My experience on placing the game on Steam

As my game “Blades of the Righteous” is going to be published soon – I want to write a brief article to sum up the effort of integrating the Steam API into the game that perhaps will comfort the developers that are only planning to do so. When I first got access to Steam, I had some worries and concerns. As I look back, I want to address them once again.

First thing first: If you have worries about “not being able to do it” – don’t. SteamAPI integration itself is very well documented and shown in the video manuals. The DLL file is added. You areliterally guided through every step. I wrote my game in C++ – all I needed to do is include some headers, link Steam static library and put a dll into the release folder. There’s also a video how to upload the build of your game to store. (There’s also a script for that so this one is covered absolutely).

Achievements: Steam provides super-easy system to implement game achievements. You don’t need to do much on your side (just make sure to put the right ‘achievement-complete’ calls in the relevant parts of the game). The persistent variables are also provided by Steam: you can save, for example, the total win count for the player (the Steam handles the saving) that will keep through gaming sessions.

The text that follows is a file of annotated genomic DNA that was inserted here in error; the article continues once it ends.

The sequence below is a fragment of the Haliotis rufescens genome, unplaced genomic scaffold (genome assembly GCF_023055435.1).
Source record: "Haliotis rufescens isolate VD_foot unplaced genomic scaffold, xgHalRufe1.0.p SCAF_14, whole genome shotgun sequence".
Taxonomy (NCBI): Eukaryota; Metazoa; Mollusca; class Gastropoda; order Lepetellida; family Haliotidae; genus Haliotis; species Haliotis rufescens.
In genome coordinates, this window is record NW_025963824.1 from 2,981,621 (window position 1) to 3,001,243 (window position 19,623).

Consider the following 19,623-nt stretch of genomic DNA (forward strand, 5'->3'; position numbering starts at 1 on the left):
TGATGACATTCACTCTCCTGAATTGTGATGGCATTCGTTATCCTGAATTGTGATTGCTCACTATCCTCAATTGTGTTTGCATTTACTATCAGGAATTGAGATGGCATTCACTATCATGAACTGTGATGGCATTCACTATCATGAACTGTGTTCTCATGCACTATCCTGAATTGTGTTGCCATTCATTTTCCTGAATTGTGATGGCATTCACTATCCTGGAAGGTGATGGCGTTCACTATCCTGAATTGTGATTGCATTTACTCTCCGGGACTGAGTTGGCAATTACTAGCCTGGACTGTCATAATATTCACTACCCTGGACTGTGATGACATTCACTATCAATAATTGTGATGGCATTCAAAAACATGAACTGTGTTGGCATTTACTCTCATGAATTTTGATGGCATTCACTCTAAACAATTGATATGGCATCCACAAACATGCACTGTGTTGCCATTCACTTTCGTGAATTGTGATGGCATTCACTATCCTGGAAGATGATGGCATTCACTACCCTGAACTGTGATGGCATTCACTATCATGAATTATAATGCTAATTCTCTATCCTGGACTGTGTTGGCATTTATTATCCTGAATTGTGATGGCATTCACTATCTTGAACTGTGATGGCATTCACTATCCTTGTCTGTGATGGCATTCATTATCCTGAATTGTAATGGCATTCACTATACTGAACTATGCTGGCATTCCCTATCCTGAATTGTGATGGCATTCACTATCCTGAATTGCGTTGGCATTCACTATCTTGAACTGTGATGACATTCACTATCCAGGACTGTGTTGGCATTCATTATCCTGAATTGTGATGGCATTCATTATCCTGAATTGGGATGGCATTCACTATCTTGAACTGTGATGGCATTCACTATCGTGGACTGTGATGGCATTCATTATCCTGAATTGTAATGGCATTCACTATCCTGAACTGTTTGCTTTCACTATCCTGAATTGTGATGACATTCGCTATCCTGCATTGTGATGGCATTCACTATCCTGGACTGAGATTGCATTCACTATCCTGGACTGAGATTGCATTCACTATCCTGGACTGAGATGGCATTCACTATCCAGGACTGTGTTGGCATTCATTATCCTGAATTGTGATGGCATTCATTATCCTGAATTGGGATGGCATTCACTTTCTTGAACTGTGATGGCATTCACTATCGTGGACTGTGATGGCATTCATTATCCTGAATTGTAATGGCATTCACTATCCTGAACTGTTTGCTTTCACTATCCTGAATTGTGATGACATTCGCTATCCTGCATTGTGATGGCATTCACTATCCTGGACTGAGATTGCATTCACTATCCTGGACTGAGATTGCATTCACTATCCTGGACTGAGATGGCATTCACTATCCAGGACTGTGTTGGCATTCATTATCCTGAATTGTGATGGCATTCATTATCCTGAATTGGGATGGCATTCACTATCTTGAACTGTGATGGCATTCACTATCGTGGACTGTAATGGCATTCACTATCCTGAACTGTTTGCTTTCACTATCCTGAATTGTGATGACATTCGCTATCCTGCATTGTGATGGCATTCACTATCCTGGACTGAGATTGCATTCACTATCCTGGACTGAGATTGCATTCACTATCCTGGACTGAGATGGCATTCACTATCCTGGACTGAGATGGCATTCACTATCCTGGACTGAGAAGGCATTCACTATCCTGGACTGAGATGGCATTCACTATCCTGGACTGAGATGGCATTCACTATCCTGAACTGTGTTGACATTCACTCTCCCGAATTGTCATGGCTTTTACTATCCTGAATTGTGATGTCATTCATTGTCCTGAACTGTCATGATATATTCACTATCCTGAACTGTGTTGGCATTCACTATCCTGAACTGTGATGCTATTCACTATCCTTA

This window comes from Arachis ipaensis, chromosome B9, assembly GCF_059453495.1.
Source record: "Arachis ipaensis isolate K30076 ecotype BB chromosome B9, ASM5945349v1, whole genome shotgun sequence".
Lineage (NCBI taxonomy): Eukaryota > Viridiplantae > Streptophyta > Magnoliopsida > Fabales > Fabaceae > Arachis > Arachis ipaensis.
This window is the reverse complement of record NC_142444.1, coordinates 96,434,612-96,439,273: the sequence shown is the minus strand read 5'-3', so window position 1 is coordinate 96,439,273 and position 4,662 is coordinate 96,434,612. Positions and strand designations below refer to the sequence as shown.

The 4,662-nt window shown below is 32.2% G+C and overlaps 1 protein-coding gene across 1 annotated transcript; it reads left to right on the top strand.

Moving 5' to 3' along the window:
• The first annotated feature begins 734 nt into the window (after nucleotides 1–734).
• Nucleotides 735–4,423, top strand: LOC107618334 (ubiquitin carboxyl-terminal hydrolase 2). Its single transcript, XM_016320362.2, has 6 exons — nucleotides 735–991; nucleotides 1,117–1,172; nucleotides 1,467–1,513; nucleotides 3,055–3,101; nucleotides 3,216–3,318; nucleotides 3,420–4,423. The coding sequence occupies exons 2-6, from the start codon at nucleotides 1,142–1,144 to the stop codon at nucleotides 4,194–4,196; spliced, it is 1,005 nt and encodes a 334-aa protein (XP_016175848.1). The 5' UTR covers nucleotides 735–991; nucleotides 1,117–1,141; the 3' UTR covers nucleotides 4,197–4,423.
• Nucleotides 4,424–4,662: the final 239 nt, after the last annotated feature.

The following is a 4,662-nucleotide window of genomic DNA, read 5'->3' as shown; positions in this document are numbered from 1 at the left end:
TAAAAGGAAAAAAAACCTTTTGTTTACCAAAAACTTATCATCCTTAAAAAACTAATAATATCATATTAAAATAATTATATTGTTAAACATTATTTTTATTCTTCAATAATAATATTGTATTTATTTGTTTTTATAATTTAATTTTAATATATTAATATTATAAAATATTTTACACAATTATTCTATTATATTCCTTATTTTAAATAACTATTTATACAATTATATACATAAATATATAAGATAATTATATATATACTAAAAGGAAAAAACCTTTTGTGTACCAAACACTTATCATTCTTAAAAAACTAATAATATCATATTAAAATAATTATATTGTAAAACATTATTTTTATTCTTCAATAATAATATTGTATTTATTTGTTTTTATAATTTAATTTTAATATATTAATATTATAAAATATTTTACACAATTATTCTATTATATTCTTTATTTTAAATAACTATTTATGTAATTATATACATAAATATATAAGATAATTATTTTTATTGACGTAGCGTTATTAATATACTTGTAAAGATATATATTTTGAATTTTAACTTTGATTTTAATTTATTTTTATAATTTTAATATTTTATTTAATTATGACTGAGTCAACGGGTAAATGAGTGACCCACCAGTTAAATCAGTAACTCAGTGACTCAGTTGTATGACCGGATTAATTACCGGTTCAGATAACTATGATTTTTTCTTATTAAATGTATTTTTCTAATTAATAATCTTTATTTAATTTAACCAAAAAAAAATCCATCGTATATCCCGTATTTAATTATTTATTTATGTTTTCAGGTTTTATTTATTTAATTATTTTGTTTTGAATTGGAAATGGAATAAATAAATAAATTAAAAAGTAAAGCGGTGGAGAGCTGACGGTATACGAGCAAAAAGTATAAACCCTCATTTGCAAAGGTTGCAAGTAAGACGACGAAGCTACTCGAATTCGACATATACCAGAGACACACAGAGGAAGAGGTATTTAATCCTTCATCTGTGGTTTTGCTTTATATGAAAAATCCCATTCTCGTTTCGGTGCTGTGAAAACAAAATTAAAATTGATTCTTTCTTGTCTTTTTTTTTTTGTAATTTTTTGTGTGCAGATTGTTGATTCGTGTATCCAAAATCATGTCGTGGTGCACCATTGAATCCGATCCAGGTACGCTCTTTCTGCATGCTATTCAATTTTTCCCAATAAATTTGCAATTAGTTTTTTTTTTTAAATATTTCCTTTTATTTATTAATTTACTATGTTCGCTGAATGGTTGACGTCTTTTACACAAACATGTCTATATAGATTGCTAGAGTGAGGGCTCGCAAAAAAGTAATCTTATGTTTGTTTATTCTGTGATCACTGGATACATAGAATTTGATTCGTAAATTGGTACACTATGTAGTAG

Trade cards: I suggest you implement them, since there are going to be people that will want your game just for the cards (your game will also show when someone filters games by trading card support on Steam). Start preparing those as soon as you get the Steam access. Steam gives you guidelines how you need to format them – talk to your designed and start working. In my case it took 3 days to fill all the requirements (and prepare card-specific images and backgrounds). For card support, you’ll need 6 badges (80×80 each), at least 5 emoticons (each 18×18 and 54×54), 5 cards and 5 backgrounds as rewards (1920×1080).

Same thing goes for shop / backgrounds: ideally, while you program, you need someone to start formatting the media / preparing the logos and images.

You’ll want to get the Steam Store Page out there as soon as possible (something that I failed to do) – so start completing the checklist (you will be provided one). Took me about 2 weeks to do everything. On the side of Steam, it takes them about 4 days to review the store page and cards and approve them.

Don not be lazy and register on Google Analytics: you will be able to include the analytics id for data gathering and extra statistics might always come in handy.

Here’s how the final store page looks like:

So yes, if you are planning to put your game out there – it is going to take some effort, but I can guarantee you that it won’t be that hard. Good luck!

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